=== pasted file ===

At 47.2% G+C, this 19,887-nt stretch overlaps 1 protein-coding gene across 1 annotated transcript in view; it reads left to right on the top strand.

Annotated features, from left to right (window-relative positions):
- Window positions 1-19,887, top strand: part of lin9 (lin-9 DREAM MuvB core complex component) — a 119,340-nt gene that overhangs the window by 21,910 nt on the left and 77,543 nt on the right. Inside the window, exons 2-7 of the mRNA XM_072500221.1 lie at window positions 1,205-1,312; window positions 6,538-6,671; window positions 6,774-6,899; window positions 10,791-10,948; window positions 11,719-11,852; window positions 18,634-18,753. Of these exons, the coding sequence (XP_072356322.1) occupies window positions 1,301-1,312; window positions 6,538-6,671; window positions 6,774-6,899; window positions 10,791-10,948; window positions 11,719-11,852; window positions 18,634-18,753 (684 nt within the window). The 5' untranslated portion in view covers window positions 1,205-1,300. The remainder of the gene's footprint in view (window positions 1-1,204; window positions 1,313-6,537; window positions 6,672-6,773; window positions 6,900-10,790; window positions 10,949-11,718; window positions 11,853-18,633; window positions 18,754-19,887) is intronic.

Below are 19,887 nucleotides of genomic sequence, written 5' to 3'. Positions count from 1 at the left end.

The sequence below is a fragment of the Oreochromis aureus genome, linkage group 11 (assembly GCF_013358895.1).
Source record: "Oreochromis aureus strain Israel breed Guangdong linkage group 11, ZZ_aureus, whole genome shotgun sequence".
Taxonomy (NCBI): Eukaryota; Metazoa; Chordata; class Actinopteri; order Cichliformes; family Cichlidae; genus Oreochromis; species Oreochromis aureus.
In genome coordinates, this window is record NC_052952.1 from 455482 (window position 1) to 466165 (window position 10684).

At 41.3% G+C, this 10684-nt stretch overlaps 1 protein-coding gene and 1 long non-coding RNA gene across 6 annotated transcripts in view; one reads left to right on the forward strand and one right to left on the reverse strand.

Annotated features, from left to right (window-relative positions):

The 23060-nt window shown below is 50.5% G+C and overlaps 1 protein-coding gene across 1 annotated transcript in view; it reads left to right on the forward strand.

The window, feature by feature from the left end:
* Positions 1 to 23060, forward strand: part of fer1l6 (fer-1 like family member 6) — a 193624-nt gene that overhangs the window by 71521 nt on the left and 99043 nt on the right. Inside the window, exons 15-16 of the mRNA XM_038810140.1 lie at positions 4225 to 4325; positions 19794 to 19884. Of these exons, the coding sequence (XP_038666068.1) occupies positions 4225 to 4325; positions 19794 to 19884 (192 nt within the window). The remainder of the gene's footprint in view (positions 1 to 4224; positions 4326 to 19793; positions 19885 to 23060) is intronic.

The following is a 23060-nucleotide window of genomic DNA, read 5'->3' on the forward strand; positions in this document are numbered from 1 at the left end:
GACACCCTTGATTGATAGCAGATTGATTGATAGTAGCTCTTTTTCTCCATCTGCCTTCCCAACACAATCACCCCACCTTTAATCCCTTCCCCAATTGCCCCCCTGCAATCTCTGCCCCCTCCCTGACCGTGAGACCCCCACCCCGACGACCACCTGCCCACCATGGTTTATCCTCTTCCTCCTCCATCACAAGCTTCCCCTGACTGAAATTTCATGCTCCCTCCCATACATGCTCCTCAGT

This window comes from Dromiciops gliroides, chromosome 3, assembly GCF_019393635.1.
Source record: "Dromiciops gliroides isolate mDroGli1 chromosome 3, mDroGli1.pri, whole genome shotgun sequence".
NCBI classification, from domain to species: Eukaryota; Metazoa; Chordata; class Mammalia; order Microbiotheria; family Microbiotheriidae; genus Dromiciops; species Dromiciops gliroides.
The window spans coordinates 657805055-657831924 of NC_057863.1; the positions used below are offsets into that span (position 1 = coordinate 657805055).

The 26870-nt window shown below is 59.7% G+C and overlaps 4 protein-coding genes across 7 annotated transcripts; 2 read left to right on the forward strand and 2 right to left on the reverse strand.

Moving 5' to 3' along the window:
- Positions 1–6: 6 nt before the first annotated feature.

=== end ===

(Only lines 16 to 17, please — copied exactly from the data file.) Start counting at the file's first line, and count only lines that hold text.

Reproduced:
This window comes from Dromiciops gliroides, chromosome 3, assembly GCF_019393635.1.
Source record: "Dromiciops gliroides isolate mDroGli1 chromosome 3, mDroGli1.pri, whole genome shotgun sequence".